What an absolute disgrace the trial against George Zimmerman has been. Writing at National Review, John Fund lays out all the details.
The trial of George Zimmerman should be taught in law schools and elsewhere as a prime example of one of the most mishandled and politically motivated prosecutions in recent U.S. history. If we want to reserve the criminal-justice system for deciding guilt or innocence rather than for playing out social and racial grievances, it’s important to review the spectacle we just witnessed.
Recall that the investigation of Trayvon Martin’s shooting was taken out of the hands of local authorities and placed with an appointed special prosecutor named Angela Corey. She said her job was to rise above public pressure to indict Zimmerman, but within weeks she claimed her job was “to do justice for Trayvon Martin.” She quickly decided to charge Zimmerman with second-degree murder, a charge that may have satisfied public opinion but which required her to prove that the former Neighborhood Watch volunteer harbored ill will and spite against Trayvon Martin, whom he had never met until minutes before the shooting.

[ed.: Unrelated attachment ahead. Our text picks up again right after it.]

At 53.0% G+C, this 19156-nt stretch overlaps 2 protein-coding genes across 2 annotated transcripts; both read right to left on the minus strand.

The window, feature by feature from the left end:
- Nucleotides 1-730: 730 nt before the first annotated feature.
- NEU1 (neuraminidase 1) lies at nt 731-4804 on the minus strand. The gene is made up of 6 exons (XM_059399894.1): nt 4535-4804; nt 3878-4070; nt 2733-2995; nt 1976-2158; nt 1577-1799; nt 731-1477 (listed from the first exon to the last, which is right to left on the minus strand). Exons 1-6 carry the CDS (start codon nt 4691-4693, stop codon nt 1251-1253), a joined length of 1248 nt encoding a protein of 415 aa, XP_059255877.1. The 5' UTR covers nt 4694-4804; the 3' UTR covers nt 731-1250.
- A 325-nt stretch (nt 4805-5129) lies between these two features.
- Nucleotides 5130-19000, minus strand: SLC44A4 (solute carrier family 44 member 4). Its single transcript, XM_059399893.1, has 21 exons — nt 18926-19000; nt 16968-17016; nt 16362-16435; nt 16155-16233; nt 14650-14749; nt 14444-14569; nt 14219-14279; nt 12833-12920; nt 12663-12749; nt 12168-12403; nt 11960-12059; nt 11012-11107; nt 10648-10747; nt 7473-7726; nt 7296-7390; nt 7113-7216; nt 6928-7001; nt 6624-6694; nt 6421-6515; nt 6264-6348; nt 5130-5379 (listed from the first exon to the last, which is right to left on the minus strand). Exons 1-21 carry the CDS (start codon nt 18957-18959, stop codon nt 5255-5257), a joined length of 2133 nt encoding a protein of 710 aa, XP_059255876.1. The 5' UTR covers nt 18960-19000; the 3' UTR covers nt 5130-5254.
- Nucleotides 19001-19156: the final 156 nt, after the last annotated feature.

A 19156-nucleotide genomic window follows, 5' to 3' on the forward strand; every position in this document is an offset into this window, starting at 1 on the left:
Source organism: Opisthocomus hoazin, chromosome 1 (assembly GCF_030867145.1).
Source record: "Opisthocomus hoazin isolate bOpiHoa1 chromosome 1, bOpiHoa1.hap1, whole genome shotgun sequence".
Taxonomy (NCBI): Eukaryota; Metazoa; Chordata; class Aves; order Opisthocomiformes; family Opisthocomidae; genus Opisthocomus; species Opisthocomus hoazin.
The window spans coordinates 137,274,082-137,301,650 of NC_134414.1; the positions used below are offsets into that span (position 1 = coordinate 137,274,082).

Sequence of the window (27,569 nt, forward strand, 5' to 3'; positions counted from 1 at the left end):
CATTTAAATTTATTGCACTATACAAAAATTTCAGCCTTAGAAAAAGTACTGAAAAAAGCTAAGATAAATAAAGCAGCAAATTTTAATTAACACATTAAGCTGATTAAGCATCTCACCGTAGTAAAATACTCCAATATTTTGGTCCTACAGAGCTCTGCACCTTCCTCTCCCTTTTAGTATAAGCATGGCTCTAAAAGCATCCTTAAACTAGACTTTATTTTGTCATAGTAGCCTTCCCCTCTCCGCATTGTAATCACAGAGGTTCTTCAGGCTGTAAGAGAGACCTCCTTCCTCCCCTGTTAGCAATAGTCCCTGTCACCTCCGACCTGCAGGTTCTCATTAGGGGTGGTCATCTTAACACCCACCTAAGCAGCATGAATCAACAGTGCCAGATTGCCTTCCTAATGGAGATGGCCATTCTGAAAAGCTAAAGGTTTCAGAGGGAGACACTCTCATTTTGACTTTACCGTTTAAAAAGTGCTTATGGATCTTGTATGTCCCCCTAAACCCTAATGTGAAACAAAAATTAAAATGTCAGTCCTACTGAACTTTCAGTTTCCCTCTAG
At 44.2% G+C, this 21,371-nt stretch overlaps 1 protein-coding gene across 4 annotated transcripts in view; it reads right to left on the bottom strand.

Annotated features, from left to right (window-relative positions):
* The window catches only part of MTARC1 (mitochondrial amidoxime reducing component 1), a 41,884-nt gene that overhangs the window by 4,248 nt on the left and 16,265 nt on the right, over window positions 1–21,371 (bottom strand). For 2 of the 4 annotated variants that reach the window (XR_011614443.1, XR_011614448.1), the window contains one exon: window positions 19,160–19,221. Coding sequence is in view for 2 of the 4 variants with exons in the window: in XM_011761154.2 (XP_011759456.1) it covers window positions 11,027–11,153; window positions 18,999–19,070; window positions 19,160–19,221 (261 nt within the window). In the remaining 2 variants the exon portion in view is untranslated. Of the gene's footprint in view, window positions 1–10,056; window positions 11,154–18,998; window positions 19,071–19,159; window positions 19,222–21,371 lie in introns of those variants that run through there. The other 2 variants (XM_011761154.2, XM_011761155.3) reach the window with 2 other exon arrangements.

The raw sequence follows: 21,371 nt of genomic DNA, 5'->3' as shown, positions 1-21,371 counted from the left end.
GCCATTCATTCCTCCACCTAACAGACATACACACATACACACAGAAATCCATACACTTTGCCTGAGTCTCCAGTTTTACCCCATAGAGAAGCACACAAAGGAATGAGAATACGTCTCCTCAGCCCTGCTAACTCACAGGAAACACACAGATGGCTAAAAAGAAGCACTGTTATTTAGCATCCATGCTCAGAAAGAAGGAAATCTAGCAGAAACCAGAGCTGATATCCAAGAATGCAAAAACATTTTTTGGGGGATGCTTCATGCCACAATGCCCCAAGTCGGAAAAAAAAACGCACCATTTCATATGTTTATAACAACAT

And it goes on here.
Timothy O. Jones
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